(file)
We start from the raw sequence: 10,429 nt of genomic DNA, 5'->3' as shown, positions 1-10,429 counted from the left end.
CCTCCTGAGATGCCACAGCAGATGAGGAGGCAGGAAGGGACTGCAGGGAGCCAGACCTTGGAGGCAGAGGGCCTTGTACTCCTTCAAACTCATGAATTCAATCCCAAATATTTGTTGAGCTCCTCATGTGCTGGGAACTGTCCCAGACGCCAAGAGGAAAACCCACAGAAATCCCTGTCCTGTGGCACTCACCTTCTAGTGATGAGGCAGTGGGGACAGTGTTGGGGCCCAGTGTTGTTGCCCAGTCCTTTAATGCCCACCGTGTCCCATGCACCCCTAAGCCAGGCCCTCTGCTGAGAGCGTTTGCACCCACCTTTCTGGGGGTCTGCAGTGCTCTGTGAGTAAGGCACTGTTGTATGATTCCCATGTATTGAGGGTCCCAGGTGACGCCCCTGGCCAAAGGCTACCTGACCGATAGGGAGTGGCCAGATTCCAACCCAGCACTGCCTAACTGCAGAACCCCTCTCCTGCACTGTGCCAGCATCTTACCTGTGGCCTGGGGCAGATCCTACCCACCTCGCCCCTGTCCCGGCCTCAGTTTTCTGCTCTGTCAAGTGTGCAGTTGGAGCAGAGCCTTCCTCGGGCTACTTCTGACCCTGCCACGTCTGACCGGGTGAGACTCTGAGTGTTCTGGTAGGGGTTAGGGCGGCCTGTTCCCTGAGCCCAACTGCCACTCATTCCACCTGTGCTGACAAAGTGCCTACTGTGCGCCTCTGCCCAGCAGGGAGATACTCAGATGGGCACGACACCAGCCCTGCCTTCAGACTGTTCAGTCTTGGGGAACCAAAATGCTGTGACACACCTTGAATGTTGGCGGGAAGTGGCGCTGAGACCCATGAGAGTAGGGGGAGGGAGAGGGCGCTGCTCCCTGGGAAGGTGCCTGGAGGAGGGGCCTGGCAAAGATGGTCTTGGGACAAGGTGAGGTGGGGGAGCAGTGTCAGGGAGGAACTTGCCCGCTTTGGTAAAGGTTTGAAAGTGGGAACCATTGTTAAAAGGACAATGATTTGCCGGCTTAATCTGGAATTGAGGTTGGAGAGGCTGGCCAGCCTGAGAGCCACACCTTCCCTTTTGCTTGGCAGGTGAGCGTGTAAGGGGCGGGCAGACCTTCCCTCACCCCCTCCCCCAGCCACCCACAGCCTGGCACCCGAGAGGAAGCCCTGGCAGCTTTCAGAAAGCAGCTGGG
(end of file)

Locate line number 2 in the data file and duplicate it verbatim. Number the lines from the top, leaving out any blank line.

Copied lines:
CCTCCTGAGATGCCACAGCAGATGAGGAGGCAGGAAGGGACTGCAGGGAGCCAGACCTTGGAGGCAGAGGGCCTTGTACTCCTTCAAACTCATGAATTCAATCCCAAATATTTGTTGAGCTCCTCATGTGCTGGGAACTGTCCCAGACGCCAAGAGGAAAACCCACAGAAATCCCTGTCCTGTGGCACTCACCTTCTAGTGATGAGGCAGTGGGGACAGTGTTGGGGCCCAGTGTTGTTGCCCAGTCCTTTAATGCCCACCGTGTCCCATGCACCCCTAAGCCAGGCCCTCTGCTGAGAGCGTTTGCACCCACCTTTCTGGGGGTCTGCAGTGCTCTGTGAGTAAGGCACTGTTGTATGATTCCCATGTATTGAGGGTCCCAGGTGACGCCCCTGGCCAAAGGCTACCTGACCGATAGGGAGTGGCCAGATTCCAACCCAGCACTGCCTAACTGCAGAACCCCTCTCCTGCACTGTGCCAGCATCTTACCTGTGGCCTGGGGCAGATCCTACCCACCTCGCCCCTGTCCCGGCCTCAGTTTTCTGCTCTGTCAAGTGTGCAGTTGGAGCAGAGCCTTCCTCGGGCTACTTCTGACCCTGCCACGTCTGACCGGGTGAGACTCTGAGTGTTCTGGTAGGGGTTAGGGCGGCCTGTTCCCTGAGCCCAACTGCCACTCATTCCACCTGTGCTGACAAAGTGCCTACTGTGCGCCTCTGCCCAGCAGGGAGATACTCAGATGGGCACGACACCAGCCCTGCCTTCAGACTGTTCAGTCTTGGGGAACCAAAATGCTGTGACACACCTTGAATGTTGGCGGGAAGTGGCGCTGAGACCCATGAGAGTAGGGGGAGGGAGAGGGCGCTGCTCCCTGGGAAGGTGCCTGGAGGAGGGGCCTGGCAAAGATGGTCTTGGGACAAGGTGAGGTGGGGGAGCAGTGTCAGGGAGGAACTTGCCCGCTTTGGTAAAGGTTTGAAAGTGGGAACCATTGTTAAAAGGACAATGATTTGCCGGCTTAATCTGGAATTGAGGTTGGAGAGGCTGGCCAGCCTGAGAGCCACACCTTCCCTTTTGCTTGGCAGGTGAGCGTGTAAGGGGCGGGCAGACCTTCCCTCACCCCCTCCCCCAGCCACCCACAGCCTGGCACCCGAGAGGAAGCCCTGGCAGCTTTCAGAAAGCAGCTGGG